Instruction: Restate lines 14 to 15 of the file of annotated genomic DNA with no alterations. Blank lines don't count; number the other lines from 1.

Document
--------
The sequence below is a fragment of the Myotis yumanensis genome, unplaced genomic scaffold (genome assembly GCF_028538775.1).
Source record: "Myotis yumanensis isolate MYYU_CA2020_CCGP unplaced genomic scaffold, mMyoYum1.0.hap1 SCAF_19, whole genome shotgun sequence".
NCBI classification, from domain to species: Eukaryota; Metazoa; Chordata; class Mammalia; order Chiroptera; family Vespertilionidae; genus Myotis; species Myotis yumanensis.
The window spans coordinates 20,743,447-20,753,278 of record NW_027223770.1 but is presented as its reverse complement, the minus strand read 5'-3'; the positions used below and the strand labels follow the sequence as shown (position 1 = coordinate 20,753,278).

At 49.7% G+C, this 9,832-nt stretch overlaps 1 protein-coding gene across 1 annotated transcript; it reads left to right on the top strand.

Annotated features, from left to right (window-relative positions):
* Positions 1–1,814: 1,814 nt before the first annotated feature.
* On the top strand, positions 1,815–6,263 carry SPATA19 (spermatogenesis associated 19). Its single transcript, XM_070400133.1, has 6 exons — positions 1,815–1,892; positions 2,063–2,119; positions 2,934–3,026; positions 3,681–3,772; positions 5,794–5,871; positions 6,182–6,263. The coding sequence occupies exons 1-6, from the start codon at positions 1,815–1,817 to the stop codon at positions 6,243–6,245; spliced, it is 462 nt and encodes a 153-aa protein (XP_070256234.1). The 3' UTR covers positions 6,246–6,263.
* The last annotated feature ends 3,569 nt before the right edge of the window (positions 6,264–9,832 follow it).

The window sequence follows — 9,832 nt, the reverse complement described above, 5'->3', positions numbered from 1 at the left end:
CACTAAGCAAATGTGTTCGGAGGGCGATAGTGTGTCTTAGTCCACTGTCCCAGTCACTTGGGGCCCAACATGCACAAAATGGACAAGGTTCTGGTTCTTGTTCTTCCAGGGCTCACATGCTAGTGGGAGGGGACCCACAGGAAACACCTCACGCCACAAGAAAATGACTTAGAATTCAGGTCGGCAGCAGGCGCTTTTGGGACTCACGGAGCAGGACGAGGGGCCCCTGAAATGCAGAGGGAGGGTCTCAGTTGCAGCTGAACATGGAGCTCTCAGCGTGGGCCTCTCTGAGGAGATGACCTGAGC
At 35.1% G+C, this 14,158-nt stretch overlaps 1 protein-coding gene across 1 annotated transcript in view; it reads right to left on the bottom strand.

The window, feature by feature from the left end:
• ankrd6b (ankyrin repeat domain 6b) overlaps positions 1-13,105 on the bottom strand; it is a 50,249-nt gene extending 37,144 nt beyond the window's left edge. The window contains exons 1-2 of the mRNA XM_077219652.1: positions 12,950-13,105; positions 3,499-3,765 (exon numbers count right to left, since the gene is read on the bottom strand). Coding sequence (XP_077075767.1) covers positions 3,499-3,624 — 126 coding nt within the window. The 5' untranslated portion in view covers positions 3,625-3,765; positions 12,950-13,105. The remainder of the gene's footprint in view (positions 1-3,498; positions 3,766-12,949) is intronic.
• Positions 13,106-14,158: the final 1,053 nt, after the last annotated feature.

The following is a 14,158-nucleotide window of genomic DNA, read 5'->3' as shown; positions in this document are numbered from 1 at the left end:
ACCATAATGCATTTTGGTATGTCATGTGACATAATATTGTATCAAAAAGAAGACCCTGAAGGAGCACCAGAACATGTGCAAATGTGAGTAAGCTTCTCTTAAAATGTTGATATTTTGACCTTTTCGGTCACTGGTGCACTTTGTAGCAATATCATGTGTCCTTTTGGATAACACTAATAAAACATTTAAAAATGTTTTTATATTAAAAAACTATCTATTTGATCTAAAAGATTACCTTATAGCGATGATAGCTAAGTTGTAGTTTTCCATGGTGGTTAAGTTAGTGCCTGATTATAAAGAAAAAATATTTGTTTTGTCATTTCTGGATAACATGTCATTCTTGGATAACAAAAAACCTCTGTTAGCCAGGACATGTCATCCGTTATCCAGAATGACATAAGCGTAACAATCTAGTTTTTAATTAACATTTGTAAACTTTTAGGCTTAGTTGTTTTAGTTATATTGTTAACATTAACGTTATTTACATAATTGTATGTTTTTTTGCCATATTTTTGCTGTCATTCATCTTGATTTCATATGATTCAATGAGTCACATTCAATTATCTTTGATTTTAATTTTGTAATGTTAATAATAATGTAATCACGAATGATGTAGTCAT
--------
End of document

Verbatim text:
• ankrd6b (ankyrin repeat domain 6b) overlaps positions 1-13,105 on the bottom strand; it is a 50,249-nt gene extending 37,144 nt beyond the window's left edge. The window contains exons 1-2 of the mRNA XM_077219652.1: positions 12,950-13,105; positions 3,499-3,765 (exon numbers count right to left, since the gene is read on the bottom strand). Coding sequence (XP_077075767.1) covers positions 3,499-3,624 — 126 coding nt within the window. The 5' untranslated portion in view covers positions 3,625-3,765; positions 12,950-13,105. The remainder of the gene's footprint in view (positions 1-3,498; positions 3,766-12,949) is intronic.
• Positions 13,106-14,158: the final 1,053 nt, after the last annotated feature.